MERRILLVILLE — Edward “Ed” Boer, a Gary native and longtime Merrillville resident, spends most of his week volunteering.
He’s a member of the American Legion Post 207, a parishioner and back-up usher at St. Peter & Paul Church and the lead greeter at the Merrillville Ross Township Historical Society.
Boer, who turned 95 on Wednesday, was drafted to serve in World War II at 18, and he’s one of the few WWII veterans left in Indiana.
In September 2015, there were 16,833 WWII veterans in Indiana. By September 2020, that number is expected to decrease by 68%, leaving 5,354 WWII veterans in the Hoosier state, according to the U.S. Department of Veterans Affairs.
By 2035, there only will be 10, and when 2040 comes around, there will be zero, according to the U.S. Department of Veterans Affairs projections.
Before spending nearly a century serving his community, Boer was a student-athlete and grocery delivery boy.
Though Boer said he doesn’t have a secret to aging gracefully — he still drives and tunes into Notre Dame games — he said having good genes helps “an awful lot.”
“I don't smoke. I don't drink. I don't gamble," said. "I never took dope — I don't know if that helps or not."
Third Army gunner
As a child, Boer worked with his parents, who ran a grocery business at the first reported store in Gary. It opened in the early 1900s.
The aptly named First Store sat on the northeast corner of Sixth Avenue and Massachusetts Street.
Though he worked at the store in his free time, Boer also played football, basketball and his main game — fast-pitch softball.
When he turned 18, he was drafted and joined the 282nd Field Artillery Battalion in Gen. George S. Patton's Third Army.
Although he served under Patton, he almost became a wartime typist after an officer saw he took typing in high school. However, Boer said he intentionally flunked the test because he wanted to have a better war story to tell his nieces and nephews.
"I believe that World War II was the only war that we've ever been in that 100% of the population was for getting into the war," Boer said. "Everybody just wanted to do something about this."
In the summer of 1944, Boer and the battalion trekked across northern France and eventually ended up in Normandy after D-Day.
Boer, a gunner in the Third Army, never had fired a weapon before being drafted, but it didn't take him long to pick it up.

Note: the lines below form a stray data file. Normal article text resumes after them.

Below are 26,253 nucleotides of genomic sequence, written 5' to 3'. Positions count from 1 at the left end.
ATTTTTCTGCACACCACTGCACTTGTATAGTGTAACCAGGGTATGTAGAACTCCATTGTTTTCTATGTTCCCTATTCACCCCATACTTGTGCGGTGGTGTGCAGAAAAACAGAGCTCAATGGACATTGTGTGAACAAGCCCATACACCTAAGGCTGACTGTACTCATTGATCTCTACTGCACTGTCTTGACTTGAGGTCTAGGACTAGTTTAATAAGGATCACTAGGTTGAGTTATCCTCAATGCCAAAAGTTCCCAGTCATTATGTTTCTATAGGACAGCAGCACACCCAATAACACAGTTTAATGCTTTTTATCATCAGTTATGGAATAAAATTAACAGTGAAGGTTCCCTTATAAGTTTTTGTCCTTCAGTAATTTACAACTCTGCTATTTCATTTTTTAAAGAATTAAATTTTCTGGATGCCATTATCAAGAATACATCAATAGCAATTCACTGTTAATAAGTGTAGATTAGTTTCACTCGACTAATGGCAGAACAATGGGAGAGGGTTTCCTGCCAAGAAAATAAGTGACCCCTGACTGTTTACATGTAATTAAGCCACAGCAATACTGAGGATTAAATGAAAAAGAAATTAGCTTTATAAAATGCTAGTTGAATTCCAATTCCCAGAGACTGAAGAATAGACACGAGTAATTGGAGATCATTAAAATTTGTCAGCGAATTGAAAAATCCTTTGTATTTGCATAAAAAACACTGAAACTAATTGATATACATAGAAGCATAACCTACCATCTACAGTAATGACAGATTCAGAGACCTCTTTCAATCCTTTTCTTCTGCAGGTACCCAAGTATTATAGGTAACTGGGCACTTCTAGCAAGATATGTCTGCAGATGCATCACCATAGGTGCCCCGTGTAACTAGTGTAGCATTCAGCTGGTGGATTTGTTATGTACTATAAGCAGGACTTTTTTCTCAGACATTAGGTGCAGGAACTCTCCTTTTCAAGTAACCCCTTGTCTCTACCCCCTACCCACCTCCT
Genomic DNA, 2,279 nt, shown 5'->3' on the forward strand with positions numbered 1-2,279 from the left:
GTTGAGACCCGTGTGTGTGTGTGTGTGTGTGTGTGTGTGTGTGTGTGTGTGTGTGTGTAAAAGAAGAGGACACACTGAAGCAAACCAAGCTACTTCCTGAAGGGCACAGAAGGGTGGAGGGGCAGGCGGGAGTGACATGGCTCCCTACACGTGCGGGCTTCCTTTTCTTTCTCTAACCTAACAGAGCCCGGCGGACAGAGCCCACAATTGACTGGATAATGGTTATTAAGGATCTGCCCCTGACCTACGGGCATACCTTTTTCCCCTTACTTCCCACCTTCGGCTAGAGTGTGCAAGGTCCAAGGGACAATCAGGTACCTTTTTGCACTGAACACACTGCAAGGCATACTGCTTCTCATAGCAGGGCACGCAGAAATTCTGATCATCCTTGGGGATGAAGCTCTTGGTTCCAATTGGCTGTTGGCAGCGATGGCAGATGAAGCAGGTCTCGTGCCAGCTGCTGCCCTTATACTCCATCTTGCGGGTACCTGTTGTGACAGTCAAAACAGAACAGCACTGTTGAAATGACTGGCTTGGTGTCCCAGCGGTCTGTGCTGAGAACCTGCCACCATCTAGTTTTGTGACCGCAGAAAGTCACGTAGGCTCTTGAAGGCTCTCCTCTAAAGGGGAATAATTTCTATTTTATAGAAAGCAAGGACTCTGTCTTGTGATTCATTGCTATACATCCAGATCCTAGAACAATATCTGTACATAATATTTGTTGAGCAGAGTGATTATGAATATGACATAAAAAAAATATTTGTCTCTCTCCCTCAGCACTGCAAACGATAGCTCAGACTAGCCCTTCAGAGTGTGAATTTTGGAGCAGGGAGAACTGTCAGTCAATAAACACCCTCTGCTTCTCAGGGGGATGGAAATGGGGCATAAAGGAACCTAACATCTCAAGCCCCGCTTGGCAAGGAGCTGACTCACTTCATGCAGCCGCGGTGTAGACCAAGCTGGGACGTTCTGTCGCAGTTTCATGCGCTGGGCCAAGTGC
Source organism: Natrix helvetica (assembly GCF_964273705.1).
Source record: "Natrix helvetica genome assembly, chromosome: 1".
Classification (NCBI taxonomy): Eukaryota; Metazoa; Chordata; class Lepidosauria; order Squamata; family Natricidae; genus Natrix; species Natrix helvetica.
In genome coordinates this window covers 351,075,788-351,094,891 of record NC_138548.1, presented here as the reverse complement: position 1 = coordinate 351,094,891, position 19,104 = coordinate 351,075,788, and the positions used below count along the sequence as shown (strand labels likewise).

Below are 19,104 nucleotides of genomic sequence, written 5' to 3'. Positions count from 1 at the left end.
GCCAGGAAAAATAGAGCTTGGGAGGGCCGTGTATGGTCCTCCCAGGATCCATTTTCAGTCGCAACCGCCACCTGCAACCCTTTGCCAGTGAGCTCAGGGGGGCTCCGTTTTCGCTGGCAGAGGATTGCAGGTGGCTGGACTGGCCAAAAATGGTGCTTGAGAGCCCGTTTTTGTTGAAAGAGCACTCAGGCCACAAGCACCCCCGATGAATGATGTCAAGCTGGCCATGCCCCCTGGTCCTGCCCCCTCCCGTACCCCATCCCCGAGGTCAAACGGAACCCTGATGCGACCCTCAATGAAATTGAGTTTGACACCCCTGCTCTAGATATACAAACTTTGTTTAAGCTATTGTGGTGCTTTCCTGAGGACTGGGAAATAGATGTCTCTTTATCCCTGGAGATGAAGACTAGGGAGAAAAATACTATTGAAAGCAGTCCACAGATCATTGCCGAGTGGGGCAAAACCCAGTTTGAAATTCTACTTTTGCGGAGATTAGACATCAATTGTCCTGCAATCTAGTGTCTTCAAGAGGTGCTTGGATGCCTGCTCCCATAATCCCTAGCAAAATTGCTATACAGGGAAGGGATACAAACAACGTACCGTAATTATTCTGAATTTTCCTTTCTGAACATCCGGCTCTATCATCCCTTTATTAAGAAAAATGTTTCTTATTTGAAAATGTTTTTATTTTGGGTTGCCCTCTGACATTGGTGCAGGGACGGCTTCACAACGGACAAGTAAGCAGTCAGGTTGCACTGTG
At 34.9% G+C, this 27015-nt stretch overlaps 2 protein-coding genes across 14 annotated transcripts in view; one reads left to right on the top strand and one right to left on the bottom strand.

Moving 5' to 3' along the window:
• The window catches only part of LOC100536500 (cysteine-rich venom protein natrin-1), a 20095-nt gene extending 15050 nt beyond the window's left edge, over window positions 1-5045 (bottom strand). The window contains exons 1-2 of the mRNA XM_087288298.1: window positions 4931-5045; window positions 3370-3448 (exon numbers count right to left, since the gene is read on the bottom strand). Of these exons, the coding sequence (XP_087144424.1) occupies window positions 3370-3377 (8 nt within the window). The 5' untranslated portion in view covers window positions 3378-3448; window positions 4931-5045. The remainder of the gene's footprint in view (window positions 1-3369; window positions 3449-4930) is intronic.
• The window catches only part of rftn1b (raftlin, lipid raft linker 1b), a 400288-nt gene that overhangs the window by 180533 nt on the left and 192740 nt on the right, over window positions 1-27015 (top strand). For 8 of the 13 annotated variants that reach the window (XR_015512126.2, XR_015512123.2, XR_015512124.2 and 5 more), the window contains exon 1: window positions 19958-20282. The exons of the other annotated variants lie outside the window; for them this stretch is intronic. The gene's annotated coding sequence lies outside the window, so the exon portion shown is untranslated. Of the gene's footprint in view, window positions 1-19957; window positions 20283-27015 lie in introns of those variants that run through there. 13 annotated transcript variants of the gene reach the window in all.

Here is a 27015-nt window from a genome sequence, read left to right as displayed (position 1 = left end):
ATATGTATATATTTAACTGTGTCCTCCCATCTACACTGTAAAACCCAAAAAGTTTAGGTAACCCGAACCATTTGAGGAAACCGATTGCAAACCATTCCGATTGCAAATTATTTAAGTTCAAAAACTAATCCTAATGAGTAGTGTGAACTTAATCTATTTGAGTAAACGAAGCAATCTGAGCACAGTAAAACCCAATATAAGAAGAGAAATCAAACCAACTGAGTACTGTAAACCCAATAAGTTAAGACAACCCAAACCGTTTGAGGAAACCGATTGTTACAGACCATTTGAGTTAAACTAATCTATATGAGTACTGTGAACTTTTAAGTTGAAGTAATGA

"I was the best guy in our outfit on the bazooka. I didn't have no trouble with the rifle — I was all right on all of that stuff. I didn't really think anything about it," Boer said.
Regardless of his ability, Boer said he didn't want to kill anyone.
"I didn't want to kill," he said in almost a whisper. "But, hey, they were shooting at me. If I didn't shoot back, they were going to kill me. ... I was in combat 287 days — 287 days in combat you get to be a killing machine."
During those 287 days, Boer trekked throughout parts of France, Belgium, a small part of the Czech Republic and Germany, where the Army encountered concentration camps.
In December 1944, the Third Army found itself in Belgium for the Battle of the Bulge, which lasted for 41 days in below-freezing temperatures.
The Third Army wasn't there for the entire battle and was 135 miles away defending another area when German forces surrounded troops in the Ardennes Forest in Belgium, Boer said.
The battalion piled into trucks without proper winter gear in the midst of a storm to relieve American troops. He doesn't remember how long they were there, but during a break in the weather, bombers moved in and "annihilated" the Germans.
"It was dip and go for a while in the Battle of the Bulge," he said. "That was a tough fight."
After German forces surrendered, Boer said the Third Army was going to be sent to Japan, but President Harry Truman ordered the atomic bomb.
"I could kiss (Truman's) feet," Boer said.
Boer was discharged in 1946, and he came back to Gary on a Greyhound bus with two other Tolleston graduates and a Horace Mann graduate.
It was about 1 a.m., and the four men went to an all-night cafeteria and drank coffee.
"For three years, we were a band of brothers, and we didn't want to go home," Boer said. "We just didn't want to leave each other because we knew that we wouldn't see each other again."
Three hours later, the soldiers began to part from the group. One by one, each said goodbye with a hug and a handshake.
When Boer made it home, he remembers knocking on the door and his mother answering. The pair hugged and cried together, Boer recalled while getting teary-eyed.
"It was just like family right away ... almost back to normal," he said.
The 21-year-old continued to deliver groceries, like he did before he was drafted. He later became a U.S. Steel laborer and retired from the mill in 1987.
"After I got back home, it took me some time," Boer said. "These guys that are going today, a lot of them are coming back with brain damage ... and the government is not doing enough for veterans."
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